Campus crunch at M State-Moorhead
MOORHEAD -- Students will arrive Monday at Minnesota State Community and Technical College in Moorhead loaded with questions about their futures.
One question looms large for school officials: where to put everybody?
M State has seen enrollment growth for several years, with last fall's headcount of about 3,100 students surpassing Concordia College's enrollment for the first time.
Finding space for to accommodate those students is challenging, said Provost Jerry Migler.
"We are stretched, there is no question," he said.
This fall, M State will get some relief by gaining space in the Higher Education Center, the former Thomas Edison Elementary at 1110 4th St. S. in Moorhead.
The center was jointly used by M State and Minnesota State University Moorhead, but the lease expired in June and MSUM no longer needs the space.
M State has taken over the lease and gained about five more classrooms.
A construction trades lab under construction should be completed in December. It will house refrigeration and air-conditioning programs and allow the campus to add new programs.
For the long term, M State officials hope to get $5.4 million in bonding money from the Minnesota Legislature next year to construct a three-story library and classroom building.
Migler is optimistic about receiving the funding because it's ranked among the top 10 priorities for the Minnesota Colleges and Universities system.
In the meantime, faculty and staff are creative with scheduling to accommodate more students.
That includes offering more night classes and courses in an accelerated format called ExpressEd that involves a combination of online and classroom work.
"We're trying to provide avenues for learners that can't do the traditional day," Migler said.
The Moorhead campus does not expect to see significant enrollment growth this fall, in part because the college suspended its dental assistant program for one year while it is being revamped.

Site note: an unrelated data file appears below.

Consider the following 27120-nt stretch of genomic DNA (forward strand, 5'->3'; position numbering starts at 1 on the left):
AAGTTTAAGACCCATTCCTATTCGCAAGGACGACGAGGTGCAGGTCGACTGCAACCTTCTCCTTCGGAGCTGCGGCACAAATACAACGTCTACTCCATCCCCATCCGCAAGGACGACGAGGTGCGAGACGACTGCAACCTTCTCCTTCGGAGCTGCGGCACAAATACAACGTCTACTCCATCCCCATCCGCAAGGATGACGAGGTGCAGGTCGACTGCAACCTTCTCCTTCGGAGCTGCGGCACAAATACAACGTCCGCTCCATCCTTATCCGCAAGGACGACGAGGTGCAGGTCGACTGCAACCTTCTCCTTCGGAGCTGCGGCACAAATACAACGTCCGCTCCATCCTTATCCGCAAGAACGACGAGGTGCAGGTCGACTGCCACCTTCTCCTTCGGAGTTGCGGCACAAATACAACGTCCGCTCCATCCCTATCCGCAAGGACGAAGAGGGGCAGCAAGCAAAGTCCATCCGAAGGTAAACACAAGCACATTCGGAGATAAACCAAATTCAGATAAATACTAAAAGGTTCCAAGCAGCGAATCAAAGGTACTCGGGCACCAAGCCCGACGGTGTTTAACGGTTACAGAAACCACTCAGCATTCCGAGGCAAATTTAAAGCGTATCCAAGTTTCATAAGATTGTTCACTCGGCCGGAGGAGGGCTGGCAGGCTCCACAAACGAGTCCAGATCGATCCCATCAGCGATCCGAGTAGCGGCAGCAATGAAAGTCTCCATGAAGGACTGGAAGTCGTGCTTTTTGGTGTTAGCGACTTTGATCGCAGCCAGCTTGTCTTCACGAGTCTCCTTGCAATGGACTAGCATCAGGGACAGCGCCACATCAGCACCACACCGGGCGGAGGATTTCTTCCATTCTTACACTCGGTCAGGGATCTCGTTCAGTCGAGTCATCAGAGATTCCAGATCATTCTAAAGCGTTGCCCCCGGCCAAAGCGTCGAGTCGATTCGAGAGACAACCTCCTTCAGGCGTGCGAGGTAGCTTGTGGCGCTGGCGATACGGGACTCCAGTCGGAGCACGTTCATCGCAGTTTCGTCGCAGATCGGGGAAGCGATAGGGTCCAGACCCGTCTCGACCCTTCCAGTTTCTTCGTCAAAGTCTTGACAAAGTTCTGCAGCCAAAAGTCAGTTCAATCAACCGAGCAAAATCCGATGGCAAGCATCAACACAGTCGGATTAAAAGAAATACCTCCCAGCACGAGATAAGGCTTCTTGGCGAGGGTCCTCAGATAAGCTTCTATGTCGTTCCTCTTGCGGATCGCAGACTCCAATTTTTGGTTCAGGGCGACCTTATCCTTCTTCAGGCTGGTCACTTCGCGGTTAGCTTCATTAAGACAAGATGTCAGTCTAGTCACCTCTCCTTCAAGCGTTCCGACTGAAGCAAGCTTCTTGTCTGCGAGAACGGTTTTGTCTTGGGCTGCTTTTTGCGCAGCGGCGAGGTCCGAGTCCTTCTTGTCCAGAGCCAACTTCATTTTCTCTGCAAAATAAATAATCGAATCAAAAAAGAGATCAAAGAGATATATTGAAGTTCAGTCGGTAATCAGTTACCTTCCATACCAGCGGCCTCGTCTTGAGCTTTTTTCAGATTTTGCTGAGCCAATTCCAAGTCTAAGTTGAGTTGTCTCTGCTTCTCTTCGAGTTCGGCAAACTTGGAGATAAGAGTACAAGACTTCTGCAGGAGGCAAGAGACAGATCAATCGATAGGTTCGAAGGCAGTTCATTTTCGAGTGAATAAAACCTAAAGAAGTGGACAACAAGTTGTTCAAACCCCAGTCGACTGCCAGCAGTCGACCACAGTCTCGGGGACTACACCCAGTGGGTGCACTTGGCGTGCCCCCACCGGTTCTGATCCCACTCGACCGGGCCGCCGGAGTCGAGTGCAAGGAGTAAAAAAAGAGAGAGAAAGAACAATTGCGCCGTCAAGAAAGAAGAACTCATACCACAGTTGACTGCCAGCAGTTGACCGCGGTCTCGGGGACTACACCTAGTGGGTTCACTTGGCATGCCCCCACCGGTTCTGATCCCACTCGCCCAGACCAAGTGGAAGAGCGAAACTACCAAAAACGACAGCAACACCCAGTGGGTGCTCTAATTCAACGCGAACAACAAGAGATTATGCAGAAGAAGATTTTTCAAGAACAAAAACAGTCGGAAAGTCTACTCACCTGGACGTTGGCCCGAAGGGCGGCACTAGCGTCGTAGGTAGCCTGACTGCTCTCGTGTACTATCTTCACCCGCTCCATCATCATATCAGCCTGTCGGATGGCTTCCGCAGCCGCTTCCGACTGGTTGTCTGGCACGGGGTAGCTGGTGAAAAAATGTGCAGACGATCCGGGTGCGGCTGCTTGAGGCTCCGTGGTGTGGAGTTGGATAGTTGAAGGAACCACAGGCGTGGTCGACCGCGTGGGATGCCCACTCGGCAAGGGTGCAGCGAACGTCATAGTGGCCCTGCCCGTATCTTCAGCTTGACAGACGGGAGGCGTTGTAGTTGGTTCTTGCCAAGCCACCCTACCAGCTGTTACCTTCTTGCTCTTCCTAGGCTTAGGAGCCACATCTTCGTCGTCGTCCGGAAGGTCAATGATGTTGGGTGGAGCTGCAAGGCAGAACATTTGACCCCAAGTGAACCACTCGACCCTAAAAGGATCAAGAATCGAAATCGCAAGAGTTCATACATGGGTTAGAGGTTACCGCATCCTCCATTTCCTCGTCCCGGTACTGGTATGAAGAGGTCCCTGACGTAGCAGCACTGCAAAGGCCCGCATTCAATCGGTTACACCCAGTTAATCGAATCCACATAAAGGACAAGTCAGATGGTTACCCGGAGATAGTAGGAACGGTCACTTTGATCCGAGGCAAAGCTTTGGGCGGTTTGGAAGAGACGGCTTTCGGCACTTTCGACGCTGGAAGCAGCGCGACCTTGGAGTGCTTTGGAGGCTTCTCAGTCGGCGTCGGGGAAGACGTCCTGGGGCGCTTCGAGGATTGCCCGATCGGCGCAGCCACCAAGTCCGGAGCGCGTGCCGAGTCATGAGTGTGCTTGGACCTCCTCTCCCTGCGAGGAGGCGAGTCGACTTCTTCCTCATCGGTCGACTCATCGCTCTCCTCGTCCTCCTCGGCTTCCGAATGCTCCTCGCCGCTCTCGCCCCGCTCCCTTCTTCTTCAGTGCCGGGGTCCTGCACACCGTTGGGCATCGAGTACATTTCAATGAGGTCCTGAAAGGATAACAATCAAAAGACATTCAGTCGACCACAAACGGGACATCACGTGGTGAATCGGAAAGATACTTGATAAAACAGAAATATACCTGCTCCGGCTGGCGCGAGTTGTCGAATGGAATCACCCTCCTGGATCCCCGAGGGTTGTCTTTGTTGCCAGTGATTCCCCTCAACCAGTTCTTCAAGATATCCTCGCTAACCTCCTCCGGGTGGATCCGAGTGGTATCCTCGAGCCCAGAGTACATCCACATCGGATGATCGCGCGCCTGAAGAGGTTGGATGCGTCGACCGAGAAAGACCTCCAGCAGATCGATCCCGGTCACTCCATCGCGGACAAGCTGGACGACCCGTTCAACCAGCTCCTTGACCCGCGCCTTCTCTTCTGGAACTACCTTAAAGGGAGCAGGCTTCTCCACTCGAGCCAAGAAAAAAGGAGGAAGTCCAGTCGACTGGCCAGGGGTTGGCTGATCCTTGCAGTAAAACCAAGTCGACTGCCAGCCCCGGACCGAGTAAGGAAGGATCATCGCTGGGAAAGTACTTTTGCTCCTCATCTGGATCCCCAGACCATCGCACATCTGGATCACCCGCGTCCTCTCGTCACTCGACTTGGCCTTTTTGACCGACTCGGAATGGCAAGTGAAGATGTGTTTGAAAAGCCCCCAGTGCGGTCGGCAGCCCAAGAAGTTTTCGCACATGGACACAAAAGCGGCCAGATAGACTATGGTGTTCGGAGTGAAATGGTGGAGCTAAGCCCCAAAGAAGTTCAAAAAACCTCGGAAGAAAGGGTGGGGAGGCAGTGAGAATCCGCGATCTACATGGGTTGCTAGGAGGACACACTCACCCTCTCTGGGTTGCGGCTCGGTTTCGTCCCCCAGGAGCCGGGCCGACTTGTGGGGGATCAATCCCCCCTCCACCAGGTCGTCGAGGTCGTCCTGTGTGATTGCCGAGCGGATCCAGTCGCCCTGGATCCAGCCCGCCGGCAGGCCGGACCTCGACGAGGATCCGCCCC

On Friday, the campus was busy with two orientation sessions for new students.
"We always see a demand and request for students to enroll literally up to the last minute and beyond," said Shawn Anderson, dean of student services.
As of late Friday, 3,104 students were enrolled. Students will continue to register this week.
First-year students Kevin Stautz and Adam Kvilvang, both of Valley City, N.D., were on campus Friday finding their classrooms and getting their laptops ready to go.
The economy played a major role in their decision to attend MSCTC and what programs they chose. Stautz is enrolled in the automotive program and Kvilvang is in refrigeration and air conditioning.
Both programs have high job placement rates, and they'll be in the work force two years sooner than their peers attending four-year schools, Kvilvang said.
In addition to the technical programs, MSCTC is becoming more recognized for its liberal arts courses for students who want to get an associate's degree and transfer to a four-year school, Anderson said.
This fall, students are watching their budgets closely, with some students planning their schedules according to how much the books cost, Anderson said.
"People are very budget conscious, and they're watching every penny," Anderson said.
Back to school
Minnesota State University Moorhead also begins classes Monday. North Dakota State University's first full day of classes is Tuesday. Concordia College begins classes on Sept. 3.